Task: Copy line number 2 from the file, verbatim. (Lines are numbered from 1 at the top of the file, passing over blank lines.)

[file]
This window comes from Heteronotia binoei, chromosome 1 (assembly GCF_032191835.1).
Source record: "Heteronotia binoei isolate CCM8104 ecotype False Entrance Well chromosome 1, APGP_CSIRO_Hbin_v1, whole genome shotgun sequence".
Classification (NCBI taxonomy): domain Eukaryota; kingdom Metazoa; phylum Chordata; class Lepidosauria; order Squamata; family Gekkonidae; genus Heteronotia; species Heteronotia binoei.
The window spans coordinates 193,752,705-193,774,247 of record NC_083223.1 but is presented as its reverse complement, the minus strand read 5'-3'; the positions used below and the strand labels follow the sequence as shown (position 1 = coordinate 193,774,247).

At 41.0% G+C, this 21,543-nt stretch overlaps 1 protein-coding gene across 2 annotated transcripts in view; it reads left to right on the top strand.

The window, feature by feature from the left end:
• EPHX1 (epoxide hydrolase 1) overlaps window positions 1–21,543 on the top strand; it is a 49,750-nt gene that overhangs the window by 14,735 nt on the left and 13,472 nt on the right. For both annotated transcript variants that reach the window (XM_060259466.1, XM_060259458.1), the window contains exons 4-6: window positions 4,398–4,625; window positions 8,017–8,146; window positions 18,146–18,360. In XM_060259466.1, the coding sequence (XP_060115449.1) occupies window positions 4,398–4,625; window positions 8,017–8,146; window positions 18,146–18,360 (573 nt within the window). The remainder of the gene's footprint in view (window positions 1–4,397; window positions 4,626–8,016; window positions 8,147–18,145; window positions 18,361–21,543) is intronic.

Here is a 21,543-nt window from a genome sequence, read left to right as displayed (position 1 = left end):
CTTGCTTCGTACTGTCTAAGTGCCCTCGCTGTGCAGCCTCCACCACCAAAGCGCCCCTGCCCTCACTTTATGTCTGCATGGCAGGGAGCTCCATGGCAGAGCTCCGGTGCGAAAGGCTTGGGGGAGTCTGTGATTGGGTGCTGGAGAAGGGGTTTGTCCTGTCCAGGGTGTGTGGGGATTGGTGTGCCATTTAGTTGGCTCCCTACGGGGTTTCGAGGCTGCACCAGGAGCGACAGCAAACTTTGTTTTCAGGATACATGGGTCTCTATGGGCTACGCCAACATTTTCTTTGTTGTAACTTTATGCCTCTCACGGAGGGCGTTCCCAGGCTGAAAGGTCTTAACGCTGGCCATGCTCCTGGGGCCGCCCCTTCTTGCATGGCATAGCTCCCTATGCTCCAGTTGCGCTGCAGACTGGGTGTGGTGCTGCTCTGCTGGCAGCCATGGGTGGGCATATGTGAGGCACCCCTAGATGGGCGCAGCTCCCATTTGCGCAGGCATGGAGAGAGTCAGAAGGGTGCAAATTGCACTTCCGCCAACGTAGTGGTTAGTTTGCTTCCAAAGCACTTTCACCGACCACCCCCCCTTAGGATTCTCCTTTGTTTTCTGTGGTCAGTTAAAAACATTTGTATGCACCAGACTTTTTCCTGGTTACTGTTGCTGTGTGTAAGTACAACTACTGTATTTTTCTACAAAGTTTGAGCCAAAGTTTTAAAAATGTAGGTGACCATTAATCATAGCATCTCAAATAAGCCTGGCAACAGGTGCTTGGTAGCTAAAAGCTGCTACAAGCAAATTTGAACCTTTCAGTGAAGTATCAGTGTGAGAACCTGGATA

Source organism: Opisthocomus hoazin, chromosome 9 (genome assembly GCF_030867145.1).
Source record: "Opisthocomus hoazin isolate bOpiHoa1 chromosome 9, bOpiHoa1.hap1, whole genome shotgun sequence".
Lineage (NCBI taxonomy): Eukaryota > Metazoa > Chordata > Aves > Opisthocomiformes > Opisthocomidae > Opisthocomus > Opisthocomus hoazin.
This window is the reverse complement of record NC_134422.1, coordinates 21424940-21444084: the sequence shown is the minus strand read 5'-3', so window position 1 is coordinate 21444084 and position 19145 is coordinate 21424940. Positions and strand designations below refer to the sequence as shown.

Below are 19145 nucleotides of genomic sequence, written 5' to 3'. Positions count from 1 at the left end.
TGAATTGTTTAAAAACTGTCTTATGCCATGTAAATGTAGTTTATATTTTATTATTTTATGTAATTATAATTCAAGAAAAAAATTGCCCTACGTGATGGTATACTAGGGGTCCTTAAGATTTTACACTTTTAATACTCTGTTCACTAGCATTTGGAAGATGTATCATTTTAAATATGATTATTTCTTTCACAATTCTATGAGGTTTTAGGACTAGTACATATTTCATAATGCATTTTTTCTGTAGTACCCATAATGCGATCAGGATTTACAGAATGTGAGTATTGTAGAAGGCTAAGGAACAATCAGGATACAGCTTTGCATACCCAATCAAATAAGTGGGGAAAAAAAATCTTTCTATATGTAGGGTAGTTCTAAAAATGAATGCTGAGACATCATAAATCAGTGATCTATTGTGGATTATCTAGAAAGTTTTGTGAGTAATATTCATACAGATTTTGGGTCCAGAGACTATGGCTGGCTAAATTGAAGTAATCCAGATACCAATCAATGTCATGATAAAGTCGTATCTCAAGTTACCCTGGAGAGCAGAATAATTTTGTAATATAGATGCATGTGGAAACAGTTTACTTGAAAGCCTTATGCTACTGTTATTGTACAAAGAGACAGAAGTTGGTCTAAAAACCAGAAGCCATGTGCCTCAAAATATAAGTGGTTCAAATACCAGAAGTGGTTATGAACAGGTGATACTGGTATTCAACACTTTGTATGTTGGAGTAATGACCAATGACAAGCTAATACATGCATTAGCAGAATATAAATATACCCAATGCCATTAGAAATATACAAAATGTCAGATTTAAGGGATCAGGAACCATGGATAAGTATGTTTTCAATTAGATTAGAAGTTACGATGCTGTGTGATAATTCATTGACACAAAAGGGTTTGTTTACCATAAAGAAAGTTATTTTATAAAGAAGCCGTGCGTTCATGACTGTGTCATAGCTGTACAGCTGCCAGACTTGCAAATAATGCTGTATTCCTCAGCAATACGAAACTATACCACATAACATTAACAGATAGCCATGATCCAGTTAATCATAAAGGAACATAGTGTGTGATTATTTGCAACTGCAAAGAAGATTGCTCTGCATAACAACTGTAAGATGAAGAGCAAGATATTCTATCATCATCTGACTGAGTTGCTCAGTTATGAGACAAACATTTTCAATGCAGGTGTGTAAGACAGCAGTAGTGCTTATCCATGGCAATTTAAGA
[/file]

Source record: "Heteronotia binoei isolate CCM8104 ecotype False Entrance Well chromosome 1, APGP_CSIRO_Hbin_v1, whole genome shotgun sequence".